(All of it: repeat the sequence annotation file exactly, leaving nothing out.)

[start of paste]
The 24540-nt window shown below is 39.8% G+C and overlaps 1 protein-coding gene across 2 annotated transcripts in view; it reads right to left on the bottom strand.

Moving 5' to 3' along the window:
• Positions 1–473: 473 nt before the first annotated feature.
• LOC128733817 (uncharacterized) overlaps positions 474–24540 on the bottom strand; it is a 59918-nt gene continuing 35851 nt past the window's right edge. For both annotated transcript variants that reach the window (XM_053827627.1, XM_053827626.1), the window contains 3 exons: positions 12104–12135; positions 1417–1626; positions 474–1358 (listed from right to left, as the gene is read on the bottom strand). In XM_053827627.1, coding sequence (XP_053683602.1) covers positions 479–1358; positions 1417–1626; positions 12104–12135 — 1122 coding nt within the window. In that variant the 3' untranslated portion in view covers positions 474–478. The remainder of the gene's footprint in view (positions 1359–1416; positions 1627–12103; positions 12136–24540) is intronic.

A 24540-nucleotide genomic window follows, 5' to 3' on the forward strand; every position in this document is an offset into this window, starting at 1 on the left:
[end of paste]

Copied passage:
The 24540-nt window shown below is 39.8% G+C and overlaps 1 protein-coding gene across 2 annotated transcripts in view; it reads right to left on the bottom strand.

Moving 5' to 3' along the window:
• Positions 1–473: 473 nt before the first annotated feature.
• LOC128733817 (uncharacterized) overlaps positions 474–24540 on the bottom strand; it is a 59918-nt gene continuing 35851 nt past the window's right edge. For both annotated transcript variants that reach the window (XM_053827627.1, XM_053827626.1), the window contains 3 exons: positions 12104–12135; positions 1417–1626; positions 474–1358 (listed from right to left, as the gene is read on the bottom strand). In XM_053827627.1, coding sequence (XP_053683602.1) covers positions 479–1358; positions 1417–1626; positions 12104–12135 — 1122 coding nt within the window. In that variant the 3' untranslated portion in view covers positions 474–478. The remainder of the gene's footprint in view (positions 1359–1416; positions 1627–12103; positions 12136–24540) is intronic.

A 24540-nucleotide genomic window follows, 5' to 3' on the forward strand; every position in this document is an offset into this window, starting at 1 on the left: